GCC countries' refining capacity to rise 45% by 2010

The total refining capacity of the six Gulf Cooperation Council countries is expected to rise by 45.5% in 2010—to 6.3 million b/d from 4.33 million b/d, according to a report by the Emirates Industrial Bank.

Eric Watkins
Senior Correspondent

LOS ANGELES, Oct. 10 -- The total refining capacity of the six Gulf Cooperation Council (GCC) countries is expected to increase by 45.5% in 2010—to 6.3 million b/d from 4.33 million b/d, according to a report by the Emirates Industrial Bank (EIB).

"The potential increase is a result of four new refineries planned in Kuwait, Saudi Arabia, Qatar, and Oman, as well as of renovating old refineries and increasing their production capacity in the UAE and Kuwait," it said.

EIB noted that while the GCC's oil production currently comprises 19% of world output, the current capacity of the group's 20 existing refineries constitutes just 5% of the world's overall refining capacity of 85.4 million b/d.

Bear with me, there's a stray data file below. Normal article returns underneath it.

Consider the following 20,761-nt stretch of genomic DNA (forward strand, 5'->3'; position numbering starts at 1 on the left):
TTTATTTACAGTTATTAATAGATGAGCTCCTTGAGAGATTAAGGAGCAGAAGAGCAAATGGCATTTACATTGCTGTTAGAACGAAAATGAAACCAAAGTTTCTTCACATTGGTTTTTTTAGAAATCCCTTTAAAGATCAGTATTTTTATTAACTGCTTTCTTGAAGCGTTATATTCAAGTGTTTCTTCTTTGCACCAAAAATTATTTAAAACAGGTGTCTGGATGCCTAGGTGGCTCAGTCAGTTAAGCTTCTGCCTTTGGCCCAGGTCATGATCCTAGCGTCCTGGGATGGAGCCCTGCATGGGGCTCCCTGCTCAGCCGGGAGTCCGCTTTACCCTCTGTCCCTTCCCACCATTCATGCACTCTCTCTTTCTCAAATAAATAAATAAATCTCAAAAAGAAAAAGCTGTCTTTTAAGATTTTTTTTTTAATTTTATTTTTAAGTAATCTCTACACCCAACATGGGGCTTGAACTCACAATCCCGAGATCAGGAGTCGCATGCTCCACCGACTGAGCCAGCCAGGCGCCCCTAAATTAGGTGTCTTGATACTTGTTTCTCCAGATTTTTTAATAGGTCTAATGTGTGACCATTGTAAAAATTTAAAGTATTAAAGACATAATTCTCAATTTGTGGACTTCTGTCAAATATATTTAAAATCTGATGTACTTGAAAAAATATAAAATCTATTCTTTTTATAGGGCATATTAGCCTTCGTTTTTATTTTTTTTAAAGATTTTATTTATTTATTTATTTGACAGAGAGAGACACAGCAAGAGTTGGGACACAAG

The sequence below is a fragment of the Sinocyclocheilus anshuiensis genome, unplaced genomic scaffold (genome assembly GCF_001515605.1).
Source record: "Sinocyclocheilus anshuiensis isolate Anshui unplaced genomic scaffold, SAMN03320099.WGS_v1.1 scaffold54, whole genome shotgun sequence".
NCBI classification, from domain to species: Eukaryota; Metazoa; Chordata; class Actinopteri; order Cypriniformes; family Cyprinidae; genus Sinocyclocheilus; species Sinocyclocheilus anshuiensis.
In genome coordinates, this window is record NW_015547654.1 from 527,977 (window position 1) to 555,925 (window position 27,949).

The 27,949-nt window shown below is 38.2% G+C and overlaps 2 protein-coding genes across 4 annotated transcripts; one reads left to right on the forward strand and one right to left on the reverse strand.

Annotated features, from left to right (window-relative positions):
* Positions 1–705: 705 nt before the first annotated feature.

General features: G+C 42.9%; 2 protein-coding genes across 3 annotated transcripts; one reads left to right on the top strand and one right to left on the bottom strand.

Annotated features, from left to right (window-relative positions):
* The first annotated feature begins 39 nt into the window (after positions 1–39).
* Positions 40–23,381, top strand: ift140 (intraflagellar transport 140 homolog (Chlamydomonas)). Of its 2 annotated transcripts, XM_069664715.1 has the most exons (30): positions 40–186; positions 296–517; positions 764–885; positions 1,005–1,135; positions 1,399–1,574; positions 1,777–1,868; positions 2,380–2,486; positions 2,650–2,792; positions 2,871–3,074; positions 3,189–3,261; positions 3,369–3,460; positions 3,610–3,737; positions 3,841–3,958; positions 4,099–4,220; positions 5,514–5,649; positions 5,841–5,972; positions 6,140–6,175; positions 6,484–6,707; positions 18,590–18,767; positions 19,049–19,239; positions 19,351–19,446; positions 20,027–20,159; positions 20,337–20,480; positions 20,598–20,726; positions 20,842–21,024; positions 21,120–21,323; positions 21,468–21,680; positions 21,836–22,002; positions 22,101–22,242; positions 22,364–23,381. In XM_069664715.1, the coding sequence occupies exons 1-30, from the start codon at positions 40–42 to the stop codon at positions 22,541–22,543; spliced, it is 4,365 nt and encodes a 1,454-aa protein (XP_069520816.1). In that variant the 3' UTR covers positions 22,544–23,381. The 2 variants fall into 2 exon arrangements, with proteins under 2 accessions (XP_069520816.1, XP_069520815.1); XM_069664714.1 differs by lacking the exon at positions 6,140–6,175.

The report blamed the lack of refining capacity around the world for the reduced supply of products and their consequent high costs. "The rise in the cost of oil refining and the closure of 15 refineries in the world have led to a shortage in oil products…in the past 3 years," it explained.

"The rise in oil refining capacity in some countries has contributed to curbing this gap, which eventually helped in curbing oil prices and creating huge inflation rates in world countries, including oil producing and exporting countries," EIB said.

GCC member countries are Bahrain, Kuwait, Qatar, Oman, Saudi Arabia, and the UAE.

Contact Eric Watkins at hippalus@yahoo.com.

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